Near the very end of “The Unbroken Circle,” Kirsten is shocked to be reunited with Jeevan, who she was sure was dead. The moment in Station Eleven reflects upon her earlier anger at Elizabeth, and focuses viewers’ thoughts on the surprise of hope in the post-pandemic world. Because of all she had been through, Kirsten had stopped allowing herself to feel hopeful. But by witnessing the reunion of Tyler and Elizabeth, as well as experiencing her own reunion with Jeevan, she starts to feel optimistic about the future.
Station Eleven Changes the Impact of “After the Play”
Early in Station Eleven (during the first 100 days), viewers hear Kirsten telling Jeevan that they can’t leave Frank’s apartment until “after the play.” Jeevan is concerned that food is running out and the city is getting dangerous, but Frank doesn’t want to leave. He is housebound, still suffering from pain caused by the shrapnel in his hip. He may even have had agoraphobia, and had developed a drug problem. Though she may not realize it, Kirsten understands on some level that Frank will likely struggle to manage the traveling that leaving the apartment would require. She can also sense the complicated but secretive debate that the brothers continue to have. Jeevan knows they’ll have to go, and Frank knows he can’t, meaning that he may have been considering suicide or staying alone to starve.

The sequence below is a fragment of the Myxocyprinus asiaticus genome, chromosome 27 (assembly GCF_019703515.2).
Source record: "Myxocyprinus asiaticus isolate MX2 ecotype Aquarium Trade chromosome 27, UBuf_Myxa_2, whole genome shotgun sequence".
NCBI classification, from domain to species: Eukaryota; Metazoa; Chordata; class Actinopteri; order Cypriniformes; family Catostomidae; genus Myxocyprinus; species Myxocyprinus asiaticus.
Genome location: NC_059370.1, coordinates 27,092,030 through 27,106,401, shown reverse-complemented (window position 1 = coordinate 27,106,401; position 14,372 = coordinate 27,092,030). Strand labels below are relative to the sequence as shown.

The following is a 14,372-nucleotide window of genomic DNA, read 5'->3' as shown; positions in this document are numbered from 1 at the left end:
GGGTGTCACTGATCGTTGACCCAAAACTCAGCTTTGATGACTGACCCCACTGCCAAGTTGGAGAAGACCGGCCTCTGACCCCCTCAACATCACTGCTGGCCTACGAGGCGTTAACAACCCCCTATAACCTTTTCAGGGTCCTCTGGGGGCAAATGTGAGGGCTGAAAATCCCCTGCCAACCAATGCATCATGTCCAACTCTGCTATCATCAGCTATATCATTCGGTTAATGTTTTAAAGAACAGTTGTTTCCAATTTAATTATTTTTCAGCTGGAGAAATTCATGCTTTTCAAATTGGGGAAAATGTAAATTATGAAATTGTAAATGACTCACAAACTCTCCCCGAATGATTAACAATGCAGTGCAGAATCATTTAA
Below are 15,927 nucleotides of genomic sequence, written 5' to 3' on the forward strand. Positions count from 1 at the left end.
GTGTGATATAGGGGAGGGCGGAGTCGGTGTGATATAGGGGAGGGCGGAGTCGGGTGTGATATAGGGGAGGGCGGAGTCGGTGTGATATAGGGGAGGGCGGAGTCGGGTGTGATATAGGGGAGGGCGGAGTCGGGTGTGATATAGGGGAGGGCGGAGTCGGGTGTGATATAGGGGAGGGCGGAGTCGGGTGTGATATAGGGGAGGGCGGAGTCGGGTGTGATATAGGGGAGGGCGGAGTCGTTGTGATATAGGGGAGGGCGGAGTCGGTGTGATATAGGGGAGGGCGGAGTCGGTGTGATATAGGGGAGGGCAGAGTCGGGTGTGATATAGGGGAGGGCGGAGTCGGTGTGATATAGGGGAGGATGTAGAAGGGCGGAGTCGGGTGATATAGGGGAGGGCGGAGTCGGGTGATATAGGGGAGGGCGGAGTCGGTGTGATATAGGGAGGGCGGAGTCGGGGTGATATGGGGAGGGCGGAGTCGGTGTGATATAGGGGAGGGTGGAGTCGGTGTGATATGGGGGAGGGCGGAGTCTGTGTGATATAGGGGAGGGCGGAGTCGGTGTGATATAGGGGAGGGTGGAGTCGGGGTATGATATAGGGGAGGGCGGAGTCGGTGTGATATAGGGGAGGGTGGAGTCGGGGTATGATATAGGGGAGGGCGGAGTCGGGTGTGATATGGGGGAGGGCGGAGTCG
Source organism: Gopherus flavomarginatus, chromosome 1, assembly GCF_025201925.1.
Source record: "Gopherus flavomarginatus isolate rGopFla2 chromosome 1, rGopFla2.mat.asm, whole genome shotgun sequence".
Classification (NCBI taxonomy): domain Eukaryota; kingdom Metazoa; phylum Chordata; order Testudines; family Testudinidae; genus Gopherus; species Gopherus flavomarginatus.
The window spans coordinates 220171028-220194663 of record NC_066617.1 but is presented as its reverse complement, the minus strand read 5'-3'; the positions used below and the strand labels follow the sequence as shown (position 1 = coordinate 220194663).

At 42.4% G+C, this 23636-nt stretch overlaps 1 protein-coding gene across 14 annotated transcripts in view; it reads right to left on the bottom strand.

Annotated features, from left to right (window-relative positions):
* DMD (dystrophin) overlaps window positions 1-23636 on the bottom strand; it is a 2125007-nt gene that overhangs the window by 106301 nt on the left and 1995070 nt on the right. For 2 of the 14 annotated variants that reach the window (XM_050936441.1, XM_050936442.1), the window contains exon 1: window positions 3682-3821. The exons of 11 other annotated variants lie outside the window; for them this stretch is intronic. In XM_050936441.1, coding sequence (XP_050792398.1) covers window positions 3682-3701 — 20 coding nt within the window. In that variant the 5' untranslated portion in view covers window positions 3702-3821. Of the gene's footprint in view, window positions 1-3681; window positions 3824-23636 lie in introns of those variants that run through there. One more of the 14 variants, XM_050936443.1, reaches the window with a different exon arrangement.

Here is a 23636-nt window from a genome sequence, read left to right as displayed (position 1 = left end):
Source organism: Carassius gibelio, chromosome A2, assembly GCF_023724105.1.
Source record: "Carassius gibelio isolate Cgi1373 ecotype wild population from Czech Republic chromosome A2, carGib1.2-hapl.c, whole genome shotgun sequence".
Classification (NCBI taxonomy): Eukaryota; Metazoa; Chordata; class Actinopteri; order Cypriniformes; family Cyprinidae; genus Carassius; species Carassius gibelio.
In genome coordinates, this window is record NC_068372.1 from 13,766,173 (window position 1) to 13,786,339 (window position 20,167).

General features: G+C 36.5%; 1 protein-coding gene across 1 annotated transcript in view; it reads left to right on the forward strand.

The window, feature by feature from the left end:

Because she can sense the growing tension, Kirsten works hard to write a play based on the Station Eleven graphic novel, and makes Jeevan promise that they’ll wait until they’ve performed the play before they leave. But as they finish performing the play, a stranger comes into the apartment. He stabs Frank before Jeevan kills the stranger. From that moment on, Kirsten blames herself for everything that happened “after the play.” However, the earlier play, King Lear, that Arthur and Kirsten were set to star in, was the unofficial start of the pandemic. And another play, the production of Hamlet at the airport, serves as the climax of the limited series.